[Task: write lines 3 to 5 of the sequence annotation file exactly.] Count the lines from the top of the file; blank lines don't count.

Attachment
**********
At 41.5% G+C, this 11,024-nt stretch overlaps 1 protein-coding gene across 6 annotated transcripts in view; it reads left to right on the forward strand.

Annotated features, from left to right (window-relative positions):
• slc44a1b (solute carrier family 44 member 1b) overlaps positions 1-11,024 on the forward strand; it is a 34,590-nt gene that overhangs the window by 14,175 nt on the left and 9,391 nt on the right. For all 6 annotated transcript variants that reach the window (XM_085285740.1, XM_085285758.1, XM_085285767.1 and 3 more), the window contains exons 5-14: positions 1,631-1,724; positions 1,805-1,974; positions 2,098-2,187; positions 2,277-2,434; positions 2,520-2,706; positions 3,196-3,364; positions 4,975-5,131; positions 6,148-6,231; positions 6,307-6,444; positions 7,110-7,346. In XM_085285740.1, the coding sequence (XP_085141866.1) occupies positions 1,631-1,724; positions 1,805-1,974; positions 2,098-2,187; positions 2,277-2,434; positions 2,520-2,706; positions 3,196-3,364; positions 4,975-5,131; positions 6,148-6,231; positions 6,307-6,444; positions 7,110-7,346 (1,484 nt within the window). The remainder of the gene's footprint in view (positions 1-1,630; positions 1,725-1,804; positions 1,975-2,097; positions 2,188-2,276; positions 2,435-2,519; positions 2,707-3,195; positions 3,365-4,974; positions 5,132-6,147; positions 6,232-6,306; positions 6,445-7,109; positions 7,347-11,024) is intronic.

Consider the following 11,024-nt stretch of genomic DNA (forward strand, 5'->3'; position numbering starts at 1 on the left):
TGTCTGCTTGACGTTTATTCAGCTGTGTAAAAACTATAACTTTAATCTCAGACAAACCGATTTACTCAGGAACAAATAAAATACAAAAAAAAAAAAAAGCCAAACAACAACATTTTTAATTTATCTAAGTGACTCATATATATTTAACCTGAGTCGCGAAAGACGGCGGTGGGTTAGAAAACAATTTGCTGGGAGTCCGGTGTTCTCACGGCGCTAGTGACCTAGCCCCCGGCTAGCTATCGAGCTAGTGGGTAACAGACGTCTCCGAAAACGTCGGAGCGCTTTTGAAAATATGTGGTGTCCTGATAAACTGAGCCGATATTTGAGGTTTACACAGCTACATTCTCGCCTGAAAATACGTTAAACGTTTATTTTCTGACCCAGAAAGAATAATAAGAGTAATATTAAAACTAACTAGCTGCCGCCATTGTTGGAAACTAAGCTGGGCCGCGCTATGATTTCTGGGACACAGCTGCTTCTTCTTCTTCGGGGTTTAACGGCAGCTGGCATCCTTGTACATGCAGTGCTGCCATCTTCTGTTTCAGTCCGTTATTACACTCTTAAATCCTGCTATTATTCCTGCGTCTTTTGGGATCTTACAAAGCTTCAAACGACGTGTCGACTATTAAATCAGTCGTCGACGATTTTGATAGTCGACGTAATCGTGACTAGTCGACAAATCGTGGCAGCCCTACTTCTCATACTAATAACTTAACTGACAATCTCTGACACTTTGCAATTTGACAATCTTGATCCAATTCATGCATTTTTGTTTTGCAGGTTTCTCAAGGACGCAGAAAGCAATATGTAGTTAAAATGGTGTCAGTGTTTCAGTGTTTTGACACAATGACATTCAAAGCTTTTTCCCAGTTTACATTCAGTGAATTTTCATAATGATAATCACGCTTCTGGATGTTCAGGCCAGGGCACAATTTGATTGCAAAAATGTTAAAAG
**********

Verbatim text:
• slc44a1b (solute carrier family 44 member 1b) overlaps positions 1-11,024 on the forward strand; it is a 34,590-nt gene that overhangs the window by 14,175 nt on the left and 9,391 nt on the right. For all 6 annotated transcript variants that reach the window (XM_085285740.1, XM_085285758.1, XM_085285767.1 and 3 more), the window contains exons 5-14: positions 1,631-1,724; positions 1,805-1,974; positions 2,098-2,187; positions 2,277-2,434; positions 2,520-2,706; positions 3,196-3,364; positions 4,975-5,131; positions 6,148-6,231; positions 6,307-6,444; positions 7,110-7,346. In XM_085285740.1, the coding sequence (XP_085141866.1) occupies positions 1,631-1,724; positions 1,805-1,974; positions 2,098-2,187; positions 2,277-2,434; positions 2,520-2,706; positions 3,196-3,364; positions 4,975-5,131; positions 6,148-6,231; positions 6,307-6,444; positions 7,110-7,346 (1,484 nt within the window). The remainder of the gene's footprint in view (positions 1-1,630; positions 1,725-1,804; positions 1,975-2,097; positions 2,188-2,276; positions 2,435-2,519; positions 2,707-3,195; positions 3,365-4,974; positions 5,132-6,147; positions 6,232-6,306; positions 6,445-7,109; positions 7,347-11,024) is intronic.

Consider the following 11,024-nt stretch of genomic DNA (forward strand, 5'->3'; position numbering starts at 1 on the left):
TGTCTGCTTGACGTTTATTCAGCTGTGTAAAAACTATAACTTTAATCTCAGACAAACCGATTTACTCAGGAACAAATAAAATACAAAAAAAAAAAAAAGCCAAACAACAACATTTTTAATTTATCTAAGTGACTCATATATATTTAACCTGAGTCGCGAAAGACGGCGGTGGGTTAGAAAACAATTTGCTGGGAGTCCGGTGTTCTCACGGCGCTAGTGACCTAGCCCCCGGCTAGCTATCGAGCTAGTGGGTAACAGACGTCTCCGAAAACGTCGGAGCGCTTTTGAAAATATGTGGTGTCCTGATAAACTGAGCCGATATTTGAGGTTTACACAGCTACATTCTCGCCTGAAAATACGTTAAACGTTTATTTTCTGACCCAGAAAGAATAATAAGAGTAATATTAAAACTAACTAGCTGCCGCCATTGTTGGAAACTAAGCTGGGCCGCGCTATGATTTCTGGGACACAGCTGCTTCTTCTTCTTCGGGGTTTAACGGCAGCTGGCATCCTTGTACATGCAGTGCTGCCATCTTCTGTTTCAGTCCGTTATTACACTCTTAAATCCTGCTATTATTCCTGCGTCTTTTGGGATCTTACAAAGCTTCAAACGACGTGTCGACTATTAAATCAGTCGTCGACGATTTTGATAGTCGACGTAATCGTGACTAGTCGACAAATCGTGGCAGCCCTACTTCTCATACTAATAACTTAACTGACAATCTCTGACACTTTGCAATTTGACAATCTTGATCCAATTCATGCATTTTTGTTTTGCAGGTTTCTCAAGGACGCAGAAAGCAATATGTAGTTAAAATGGTGTCAGTGTTTCAGTGTTTTGACACAATGACATTCAAAGCTTTTTCCCAGTTTACATTCAGTGAATTTTCATAATGATAATCACGCTTCTGGATGTTCAGGCCAGGGCACAATTTGATTGCAAAAATGTTAAAAG